Rising methamphetamine availability in the first half of 2008 coincided with indications of rising domestic methamphetamine production. The number of reported methamphetamine laboratory seizures in the United States decreased each year from 2004 through 2007; however, preliminary 2008 data and reporting indicate that domestic methamphetamine production is increasing in some areas, and laboratory seizures for 2008 are outpacing seizures in 2007. According to preliminary NSS data for 2008, the number of reported methamphetamine laboratories seized during the first half of 2008 totaled 1,605, compared with 1,475 laboratories seized during the first half of 2007 (see Figure 11). NSS data show that by July 2008, methamphetamine laboratory seizures had already exceeded or were significantly outpacing seizures reported in 2007 for several states, including Alabama, Arizona, Kansas, Michigan, Missouri, North Carolina, North Dakota, Oklahoma, South Carolina, and Wisconsin. For example, NSS data show that more methamphetamine laboratories were seized in Alabama from January through July 2008 (125 laboratories) than were seized in all of 2007 (81 laboratories). Similarly, in Michigan, 127 methamphetamine laboratories were seized from January through July 2008, compared with 101 laboratories seized in all of 2007.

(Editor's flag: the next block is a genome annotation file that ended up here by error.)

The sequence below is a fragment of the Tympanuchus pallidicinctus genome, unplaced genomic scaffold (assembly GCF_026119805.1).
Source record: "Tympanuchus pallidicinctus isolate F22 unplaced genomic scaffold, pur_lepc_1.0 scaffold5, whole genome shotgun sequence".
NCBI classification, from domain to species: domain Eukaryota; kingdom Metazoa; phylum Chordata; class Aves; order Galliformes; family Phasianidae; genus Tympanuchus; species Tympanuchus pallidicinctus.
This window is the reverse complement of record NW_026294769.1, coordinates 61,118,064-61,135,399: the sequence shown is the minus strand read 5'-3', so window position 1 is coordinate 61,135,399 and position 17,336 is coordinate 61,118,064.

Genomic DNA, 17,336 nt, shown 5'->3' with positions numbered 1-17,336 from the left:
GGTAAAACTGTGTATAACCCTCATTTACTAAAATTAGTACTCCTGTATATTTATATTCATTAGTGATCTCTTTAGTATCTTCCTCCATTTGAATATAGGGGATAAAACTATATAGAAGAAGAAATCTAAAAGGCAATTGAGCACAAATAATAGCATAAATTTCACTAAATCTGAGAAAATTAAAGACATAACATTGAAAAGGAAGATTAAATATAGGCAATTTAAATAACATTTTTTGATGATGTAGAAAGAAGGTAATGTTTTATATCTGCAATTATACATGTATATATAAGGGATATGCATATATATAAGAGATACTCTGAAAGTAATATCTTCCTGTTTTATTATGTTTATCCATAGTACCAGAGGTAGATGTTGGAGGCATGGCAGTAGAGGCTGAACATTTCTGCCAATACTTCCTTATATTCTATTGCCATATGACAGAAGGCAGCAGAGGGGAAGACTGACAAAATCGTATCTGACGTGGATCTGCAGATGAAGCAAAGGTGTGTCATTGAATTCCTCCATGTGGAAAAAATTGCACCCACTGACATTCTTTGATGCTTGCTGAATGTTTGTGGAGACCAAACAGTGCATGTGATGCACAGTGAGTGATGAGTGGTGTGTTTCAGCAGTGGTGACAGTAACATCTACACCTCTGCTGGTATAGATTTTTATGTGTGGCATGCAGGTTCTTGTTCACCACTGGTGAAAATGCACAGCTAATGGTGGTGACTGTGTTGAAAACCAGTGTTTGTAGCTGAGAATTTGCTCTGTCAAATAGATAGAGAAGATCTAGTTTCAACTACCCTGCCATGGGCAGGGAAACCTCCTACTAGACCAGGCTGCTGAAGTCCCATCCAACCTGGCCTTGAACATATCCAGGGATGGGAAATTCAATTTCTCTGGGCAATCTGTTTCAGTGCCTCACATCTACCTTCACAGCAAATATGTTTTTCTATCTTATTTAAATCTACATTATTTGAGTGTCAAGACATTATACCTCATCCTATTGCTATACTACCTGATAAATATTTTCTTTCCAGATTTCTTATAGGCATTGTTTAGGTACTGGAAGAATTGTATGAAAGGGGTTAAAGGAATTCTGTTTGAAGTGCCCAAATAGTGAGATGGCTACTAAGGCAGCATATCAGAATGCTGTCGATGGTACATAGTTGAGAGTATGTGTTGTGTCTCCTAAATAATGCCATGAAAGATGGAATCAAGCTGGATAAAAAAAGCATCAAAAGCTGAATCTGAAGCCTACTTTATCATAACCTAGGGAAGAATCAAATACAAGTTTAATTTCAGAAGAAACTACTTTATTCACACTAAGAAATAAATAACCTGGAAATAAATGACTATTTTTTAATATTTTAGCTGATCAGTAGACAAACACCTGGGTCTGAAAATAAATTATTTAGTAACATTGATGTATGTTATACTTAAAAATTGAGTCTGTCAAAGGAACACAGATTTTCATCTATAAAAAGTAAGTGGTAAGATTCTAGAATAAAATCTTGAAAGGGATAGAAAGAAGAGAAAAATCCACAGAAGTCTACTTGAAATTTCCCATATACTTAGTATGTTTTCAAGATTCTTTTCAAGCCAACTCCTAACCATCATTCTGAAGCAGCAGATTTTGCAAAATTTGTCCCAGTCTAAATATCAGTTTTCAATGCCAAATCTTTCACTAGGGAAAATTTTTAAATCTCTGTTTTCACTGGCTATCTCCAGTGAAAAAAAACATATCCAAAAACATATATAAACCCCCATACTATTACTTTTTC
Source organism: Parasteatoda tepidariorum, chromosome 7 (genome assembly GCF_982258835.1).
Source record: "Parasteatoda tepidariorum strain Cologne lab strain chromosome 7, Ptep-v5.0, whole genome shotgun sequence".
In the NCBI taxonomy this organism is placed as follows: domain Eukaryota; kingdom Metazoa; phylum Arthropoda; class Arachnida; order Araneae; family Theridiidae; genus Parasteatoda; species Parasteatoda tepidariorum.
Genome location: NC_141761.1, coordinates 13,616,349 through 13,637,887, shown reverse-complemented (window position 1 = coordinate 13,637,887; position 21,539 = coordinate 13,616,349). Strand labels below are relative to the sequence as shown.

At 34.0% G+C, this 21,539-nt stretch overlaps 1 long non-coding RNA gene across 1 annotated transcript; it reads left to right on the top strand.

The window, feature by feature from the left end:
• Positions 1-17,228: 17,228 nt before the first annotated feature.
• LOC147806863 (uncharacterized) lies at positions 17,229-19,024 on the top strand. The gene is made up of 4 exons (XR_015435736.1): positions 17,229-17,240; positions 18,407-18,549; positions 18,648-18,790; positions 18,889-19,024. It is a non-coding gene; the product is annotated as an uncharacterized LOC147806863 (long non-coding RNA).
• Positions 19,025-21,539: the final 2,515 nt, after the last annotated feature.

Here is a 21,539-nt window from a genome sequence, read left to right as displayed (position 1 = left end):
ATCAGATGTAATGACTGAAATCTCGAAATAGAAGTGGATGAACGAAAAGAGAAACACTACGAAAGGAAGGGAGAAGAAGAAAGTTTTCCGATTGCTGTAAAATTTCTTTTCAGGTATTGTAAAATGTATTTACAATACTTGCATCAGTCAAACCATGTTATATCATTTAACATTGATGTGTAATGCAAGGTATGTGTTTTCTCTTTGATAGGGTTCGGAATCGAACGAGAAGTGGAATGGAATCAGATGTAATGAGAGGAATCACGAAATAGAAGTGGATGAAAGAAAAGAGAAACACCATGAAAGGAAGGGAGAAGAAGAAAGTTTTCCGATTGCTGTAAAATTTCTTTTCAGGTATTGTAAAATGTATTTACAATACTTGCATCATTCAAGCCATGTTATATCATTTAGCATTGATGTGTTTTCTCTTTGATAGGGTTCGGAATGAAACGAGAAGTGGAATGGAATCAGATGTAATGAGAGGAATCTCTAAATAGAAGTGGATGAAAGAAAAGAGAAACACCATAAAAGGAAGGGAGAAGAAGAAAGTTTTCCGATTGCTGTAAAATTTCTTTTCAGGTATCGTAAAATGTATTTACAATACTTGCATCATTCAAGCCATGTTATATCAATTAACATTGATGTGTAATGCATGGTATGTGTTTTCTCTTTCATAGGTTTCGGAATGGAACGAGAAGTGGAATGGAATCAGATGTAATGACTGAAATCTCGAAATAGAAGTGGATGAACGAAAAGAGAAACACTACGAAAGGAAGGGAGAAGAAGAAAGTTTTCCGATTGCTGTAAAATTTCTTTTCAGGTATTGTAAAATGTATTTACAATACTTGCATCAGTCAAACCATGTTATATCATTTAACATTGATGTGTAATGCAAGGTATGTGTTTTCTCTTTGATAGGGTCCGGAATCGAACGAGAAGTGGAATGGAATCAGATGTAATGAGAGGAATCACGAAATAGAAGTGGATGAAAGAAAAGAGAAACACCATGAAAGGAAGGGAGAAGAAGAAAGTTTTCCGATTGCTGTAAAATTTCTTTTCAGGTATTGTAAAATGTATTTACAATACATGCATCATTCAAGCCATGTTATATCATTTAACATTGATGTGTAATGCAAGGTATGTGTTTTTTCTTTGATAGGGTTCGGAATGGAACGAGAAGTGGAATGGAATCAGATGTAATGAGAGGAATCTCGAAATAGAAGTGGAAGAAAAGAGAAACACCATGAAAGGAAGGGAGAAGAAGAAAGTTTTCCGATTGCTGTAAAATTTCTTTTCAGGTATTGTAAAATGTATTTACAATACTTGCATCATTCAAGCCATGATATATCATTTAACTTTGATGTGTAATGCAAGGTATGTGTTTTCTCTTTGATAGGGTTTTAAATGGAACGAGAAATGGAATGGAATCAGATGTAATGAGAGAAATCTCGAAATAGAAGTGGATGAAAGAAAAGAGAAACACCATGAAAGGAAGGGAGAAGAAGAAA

Figure 11. Methamphetamine Laboratory Seizures in the United States, 2000-2008*

Chart showing annual seizure totals for methamphetamine laboratories seized in the United States, in kilograms, for the years 2000-2008.

Source: National Seizure System.
* Data run November 13, 2008.